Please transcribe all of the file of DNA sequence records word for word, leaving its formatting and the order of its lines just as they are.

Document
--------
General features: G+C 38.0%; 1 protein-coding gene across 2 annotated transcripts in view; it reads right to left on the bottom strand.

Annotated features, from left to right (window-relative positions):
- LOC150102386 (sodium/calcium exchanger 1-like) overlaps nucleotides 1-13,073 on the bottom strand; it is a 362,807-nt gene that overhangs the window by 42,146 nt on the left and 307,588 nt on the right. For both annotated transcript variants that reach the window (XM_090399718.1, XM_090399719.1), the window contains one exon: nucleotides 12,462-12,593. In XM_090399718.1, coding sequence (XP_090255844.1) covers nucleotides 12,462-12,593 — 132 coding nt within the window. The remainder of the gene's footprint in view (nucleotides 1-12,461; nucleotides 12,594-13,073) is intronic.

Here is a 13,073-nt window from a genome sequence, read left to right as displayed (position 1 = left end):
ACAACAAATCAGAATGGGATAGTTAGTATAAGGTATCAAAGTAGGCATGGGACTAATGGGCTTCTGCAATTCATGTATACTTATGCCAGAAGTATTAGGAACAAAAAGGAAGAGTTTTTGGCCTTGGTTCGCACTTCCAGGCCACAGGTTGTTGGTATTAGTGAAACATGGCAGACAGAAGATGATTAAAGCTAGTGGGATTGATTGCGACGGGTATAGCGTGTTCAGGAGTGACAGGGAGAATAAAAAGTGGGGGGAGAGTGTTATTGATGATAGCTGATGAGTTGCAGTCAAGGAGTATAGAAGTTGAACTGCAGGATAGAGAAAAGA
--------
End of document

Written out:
General features: G+C 38.0%; 1 protein-coding gene across 2 annotated transcripts in view; it reads right to left on the bottom strand.

Annotated features, from left to right (window-relative positions):
- LOC150102386 (sodium/calcium exchanger 1-like) overlaps nucleotides 1-13,073 on the bottom strand; it is a 362,807-nt gene that overhangs the window by 42,146 nt on the left and 307,588 nt on the right. For both annotated transcript variants that reach the window (XM_090399718.1, XM_090399719.1), the window contains one exon: nucleotides 12,462-12,593. In XM_090399718.1, coding sequence (XP_090255844.1) covers nucleotides 12,462-12,593 — 132 coding nt within the window. The remainder of the gene's footprint in view (nucleotides 1-12,461; nucleotides 12,594-13,073) is intronic.

Here is a 13,073-nt window from a genome sequence, read left to right as displayed (position 1 = left end):
ACAACAAATCAGAATGGGATAGTTAGTATAAGGTATCAAAGTAGGCATGGGACTAATGGGCTTCTGCAATTCATGTATACTTATGCCAGAAGTATTAGGAACAAAAAGGAAGAGTTTTTGGCCTTGGTTCGCACTTCCAGGCCACAGGTTGTTGGTATTAGTGAAACATGGCAGACAGAAGATGATTAAAGCTAGTGGGATTGATTGCGACGGGTATAGCGTGTTCAGGAGTGACAGGGAGAATAAAAAGTGGGGGGAGAGTGTTATTGATGATAGCTGATGAGTTGCAGTCAAGGAGTATAGAAGTTGAACTGCAGGATAGAGAAAAGA